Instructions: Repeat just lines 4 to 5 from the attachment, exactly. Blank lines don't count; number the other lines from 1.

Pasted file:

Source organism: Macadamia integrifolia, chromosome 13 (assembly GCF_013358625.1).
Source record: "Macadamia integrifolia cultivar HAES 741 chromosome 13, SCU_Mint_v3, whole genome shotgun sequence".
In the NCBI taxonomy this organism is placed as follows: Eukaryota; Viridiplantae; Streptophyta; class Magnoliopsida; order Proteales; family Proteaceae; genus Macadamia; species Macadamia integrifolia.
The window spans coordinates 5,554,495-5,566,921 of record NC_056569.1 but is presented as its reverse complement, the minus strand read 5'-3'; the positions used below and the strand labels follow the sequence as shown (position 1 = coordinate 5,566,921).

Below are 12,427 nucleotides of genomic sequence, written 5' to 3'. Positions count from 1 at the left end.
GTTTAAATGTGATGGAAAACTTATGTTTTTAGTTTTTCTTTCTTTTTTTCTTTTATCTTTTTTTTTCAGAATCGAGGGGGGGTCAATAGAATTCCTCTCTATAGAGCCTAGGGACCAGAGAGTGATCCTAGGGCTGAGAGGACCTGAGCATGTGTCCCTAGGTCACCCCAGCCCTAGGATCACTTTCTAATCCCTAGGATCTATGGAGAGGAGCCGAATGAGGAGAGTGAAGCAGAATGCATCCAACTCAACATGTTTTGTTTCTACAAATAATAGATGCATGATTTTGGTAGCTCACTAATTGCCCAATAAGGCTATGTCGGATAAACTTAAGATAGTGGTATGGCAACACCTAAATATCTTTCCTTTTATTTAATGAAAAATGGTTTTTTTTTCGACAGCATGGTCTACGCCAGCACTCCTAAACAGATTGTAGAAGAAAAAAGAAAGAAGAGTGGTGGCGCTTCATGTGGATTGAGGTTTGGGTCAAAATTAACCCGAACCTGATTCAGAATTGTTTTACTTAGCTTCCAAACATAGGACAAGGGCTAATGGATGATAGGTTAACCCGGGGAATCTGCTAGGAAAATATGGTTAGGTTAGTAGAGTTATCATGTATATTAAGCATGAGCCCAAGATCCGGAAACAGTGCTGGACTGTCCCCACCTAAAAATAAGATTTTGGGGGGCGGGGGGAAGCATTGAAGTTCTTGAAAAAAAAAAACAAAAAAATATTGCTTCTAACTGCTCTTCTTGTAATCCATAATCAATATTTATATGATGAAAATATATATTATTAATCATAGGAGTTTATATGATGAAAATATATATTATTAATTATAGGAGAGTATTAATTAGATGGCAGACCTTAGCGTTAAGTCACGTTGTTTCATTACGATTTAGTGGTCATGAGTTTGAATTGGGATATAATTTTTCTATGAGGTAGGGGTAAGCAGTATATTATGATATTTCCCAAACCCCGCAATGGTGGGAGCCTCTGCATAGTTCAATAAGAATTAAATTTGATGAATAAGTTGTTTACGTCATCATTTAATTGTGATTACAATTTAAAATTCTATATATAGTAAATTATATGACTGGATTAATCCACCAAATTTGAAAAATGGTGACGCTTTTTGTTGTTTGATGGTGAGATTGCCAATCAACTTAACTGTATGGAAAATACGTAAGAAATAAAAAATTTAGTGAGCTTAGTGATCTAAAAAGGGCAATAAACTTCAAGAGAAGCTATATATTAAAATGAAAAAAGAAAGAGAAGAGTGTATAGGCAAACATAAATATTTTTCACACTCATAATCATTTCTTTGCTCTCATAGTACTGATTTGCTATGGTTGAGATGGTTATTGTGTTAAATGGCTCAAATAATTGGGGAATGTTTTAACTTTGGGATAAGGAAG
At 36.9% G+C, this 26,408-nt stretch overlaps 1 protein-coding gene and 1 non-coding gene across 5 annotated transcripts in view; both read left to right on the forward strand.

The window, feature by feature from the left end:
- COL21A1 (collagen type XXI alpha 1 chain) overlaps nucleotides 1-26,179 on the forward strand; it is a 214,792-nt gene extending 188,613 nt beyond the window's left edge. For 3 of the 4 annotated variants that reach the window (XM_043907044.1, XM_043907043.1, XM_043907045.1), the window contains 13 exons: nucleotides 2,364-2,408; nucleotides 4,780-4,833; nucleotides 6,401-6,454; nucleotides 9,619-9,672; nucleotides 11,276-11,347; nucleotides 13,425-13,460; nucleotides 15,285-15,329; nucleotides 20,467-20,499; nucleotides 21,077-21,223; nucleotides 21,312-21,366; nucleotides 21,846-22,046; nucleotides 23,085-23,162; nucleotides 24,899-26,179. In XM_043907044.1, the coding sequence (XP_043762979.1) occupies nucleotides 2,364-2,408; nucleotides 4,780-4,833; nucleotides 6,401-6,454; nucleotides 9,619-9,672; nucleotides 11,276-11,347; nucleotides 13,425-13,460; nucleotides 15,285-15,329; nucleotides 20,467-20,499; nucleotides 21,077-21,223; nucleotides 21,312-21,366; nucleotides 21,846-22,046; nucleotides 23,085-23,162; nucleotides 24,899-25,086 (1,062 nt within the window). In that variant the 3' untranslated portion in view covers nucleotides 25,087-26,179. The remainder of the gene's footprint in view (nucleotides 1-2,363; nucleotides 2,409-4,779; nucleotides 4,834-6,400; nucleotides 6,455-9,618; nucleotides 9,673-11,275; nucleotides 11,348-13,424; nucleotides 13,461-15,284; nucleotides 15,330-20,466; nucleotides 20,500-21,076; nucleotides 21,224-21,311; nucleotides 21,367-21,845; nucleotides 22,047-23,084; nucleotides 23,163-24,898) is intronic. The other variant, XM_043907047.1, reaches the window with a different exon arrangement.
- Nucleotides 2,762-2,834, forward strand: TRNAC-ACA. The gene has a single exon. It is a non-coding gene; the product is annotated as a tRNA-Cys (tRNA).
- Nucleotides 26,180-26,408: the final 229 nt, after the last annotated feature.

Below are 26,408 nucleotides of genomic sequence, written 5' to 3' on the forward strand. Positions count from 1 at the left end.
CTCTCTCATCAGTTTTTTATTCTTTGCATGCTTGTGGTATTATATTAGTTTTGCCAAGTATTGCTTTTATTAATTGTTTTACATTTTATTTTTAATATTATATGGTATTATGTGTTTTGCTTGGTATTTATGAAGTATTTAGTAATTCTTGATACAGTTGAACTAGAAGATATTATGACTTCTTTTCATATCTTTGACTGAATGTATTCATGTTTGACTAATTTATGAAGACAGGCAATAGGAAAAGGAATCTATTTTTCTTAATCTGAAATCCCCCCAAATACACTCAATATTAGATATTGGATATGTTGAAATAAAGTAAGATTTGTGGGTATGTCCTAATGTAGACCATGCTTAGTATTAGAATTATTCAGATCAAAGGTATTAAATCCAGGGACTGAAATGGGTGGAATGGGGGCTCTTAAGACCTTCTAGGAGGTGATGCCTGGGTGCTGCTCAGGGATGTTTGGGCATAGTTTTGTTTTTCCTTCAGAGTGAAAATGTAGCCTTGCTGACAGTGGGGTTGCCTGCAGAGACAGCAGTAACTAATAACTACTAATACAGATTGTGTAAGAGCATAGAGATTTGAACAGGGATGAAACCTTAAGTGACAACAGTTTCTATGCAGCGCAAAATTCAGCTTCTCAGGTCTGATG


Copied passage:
The window spans coordinates 5,554,495-5,566,921 of record NC_056569.1 but is presented as its reverse complement, the minus strand read 5'-3'; the positions used below and the strand labels follow the sequence as shown (position 1 = coordinate 5,566,921).

Below are 12,427 nucleotides of genomic sequence, written 5' to 3'. Positions count from 1 at the left end.